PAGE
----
An Anatomy of Melancholy

Jocelyn Meggait’s BFA show, “Melancholy Objects,” had its reception last night. She marvelously transformed the space — a bright jeweled beaded curtain snakes through the gallery, making a scrim that captures and seems to project light.



There is a chair entirely covered in jewelry and watches. It’s as if a Thrift Store had a case of indigestion and ended up belching out a throne. There’s something regal about it, and something marine about it too — it’s no longer fit for human comfort, and has the ragged outlines of a piece of coral, covered with an armor of varicolored barnacles.






The main recurring image is that of an old doll’s dress, or baby’s dress. Sometimes they show up in ghostly rayograms, sometimes they’ve been inked and printed on paper, sometimes they’ve been pressed into clay tablets, and a few of them are encased in wax, and made to stand like tiny, hollowed-out tipis. Jocelyn mentioned, in her talk, that she’d inherited the small dresses from her mother. She took them all for doll’s dresses, but then, going over family slides given to her by her sister, realized that she herself had worn some of the dresses as a child. There are two imposing life-size rayograms of adult dresses, as well. One is a wedding dress, in a state of dilapidation, that she bought off ebay for $10. Which she described as a fairly depressing transaction.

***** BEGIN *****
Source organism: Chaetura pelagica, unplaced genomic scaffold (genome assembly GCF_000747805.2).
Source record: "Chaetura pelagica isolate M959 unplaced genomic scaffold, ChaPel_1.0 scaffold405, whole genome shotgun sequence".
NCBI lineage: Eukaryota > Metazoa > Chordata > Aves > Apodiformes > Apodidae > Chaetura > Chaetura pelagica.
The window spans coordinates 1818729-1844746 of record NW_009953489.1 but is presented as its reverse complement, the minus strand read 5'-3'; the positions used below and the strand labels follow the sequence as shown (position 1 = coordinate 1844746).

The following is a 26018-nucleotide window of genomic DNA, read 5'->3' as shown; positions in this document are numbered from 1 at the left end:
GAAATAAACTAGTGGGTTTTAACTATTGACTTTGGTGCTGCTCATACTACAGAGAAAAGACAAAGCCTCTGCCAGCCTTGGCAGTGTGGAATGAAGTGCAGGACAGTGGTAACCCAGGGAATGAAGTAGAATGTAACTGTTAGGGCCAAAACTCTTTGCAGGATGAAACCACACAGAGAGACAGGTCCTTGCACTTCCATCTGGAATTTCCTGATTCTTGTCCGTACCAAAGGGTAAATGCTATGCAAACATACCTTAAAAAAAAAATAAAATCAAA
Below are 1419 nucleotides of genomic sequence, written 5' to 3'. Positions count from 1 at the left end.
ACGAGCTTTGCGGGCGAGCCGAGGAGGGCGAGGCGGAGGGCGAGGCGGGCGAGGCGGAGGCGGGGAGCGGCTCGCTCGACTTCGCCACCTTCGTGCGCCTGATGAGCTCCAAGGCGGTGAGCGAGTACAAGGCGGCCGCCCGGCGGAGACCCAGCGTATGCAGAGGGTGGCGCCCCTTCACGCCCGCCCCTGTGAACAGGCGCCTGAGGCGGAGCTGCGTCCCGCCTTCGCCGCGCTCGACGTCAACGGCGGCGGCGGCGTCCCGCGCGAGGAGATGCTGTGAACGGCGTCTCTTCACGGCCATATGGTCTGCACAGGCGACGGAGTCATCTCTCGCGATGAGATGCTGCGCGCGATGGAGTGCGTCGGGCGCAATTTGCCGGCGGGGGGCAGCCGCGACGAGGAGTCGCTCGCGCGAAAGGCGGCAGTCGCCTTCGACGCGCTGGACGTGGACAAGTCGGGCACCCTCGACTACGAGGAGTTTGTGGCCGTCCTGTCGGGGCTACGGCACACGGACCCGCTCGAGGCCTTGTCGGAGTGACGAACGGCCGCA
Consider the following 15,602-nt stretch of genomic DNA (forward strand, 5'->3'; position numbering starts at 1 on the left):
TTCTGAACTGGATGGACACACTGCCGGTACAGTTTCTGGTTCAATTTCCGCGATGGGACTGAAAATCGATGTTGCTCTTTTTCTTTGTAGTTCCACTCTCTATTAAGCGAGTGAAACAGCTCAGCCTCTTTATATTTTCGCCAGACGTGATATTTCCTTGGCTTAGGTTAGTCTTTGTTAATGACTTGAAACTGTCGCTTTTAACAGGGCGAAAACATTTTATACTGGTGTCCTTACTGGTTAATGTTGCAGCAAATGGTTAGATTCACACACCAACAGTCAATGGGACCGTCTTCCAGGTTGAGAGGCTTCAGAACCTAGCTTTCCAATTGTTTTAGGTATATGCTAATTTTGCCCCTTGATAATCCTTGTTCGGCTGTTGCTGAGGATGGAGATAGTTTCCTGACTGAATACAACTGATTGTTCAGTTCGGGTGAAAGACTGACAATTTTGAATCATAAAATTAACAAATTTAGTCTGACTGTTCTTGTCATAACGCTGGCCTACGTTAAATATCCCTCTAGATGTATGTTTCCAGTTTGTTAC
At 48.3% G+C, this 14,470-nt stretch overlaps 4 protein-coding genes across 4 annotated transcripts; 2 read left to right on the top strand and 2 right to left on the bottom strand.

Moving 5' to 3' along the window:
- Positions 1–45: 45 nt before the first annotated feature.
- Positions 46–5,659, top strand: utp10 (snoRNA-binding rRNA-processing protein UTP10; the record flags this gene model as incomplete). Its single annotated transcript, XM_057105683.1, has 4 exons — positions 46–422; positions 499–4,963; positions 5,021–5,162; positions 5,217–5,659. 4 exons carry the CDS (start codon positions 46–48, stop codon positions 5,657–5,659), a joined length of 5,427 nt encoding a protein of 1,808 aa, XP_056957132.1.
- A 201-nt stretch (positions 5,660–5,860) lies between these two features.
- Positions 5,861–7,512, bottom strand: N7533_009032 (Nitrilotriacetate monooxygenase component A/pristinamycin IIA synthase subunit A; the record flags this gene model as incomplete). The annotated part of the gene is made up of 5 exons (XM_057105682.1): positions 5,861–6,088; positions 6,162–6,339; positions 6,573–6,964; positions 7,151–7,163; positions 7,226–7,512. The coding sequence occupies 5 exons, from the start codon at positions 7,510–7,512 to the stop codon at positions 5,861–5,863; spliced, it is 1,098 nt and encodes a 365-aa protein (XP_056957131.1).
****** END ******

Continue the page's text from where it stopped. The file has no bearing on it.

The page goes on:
Above: a picture of the artist, seen through her own meticulous curtain.

It’s tricky to rummage through family detritus and show it off as art. It can be trying enough to be marched through your own family’s slides — being marched through some other family’s slides can amount to cruel and unusual punishment. In my eyes, Jocelyn actually pulls it off. There’s a feeling of repose and distance that carries the objects out of their cocoon of hermetic nostalgia. The objects are able to to stand in their own object-ness, with their own dignity and their own mysteries. They seem to play out (or in the case of the twisted dresses, to dance out) their own stories, related to (yet independent of) the stories of the people who wore them.




Two “pedestals” in the show are flat files, each drawer filled with more artwork, jewelry, and ephemera (I think Jocelyn, in this show, is trying to close the gap between artwork and ephemera). It gave the feeling of rifling through the drawers of a house you’ve broken into. That’s part of the pleasure of wandering through an antique store — a circumscribed permission of trespass. It’s particularly heightened when you find boxes of old postcards, or lines scribbled in the margins of a book.





The show’s title comes from a Susan Sontag essay, which describes photographs themselves as “melancholy objects,” since they necessarily mark people and places that are constantly rushing into the past, to obscurity and ultimately to non-existence. So take these photos as melancholy objects of “Melancholy Objects.”


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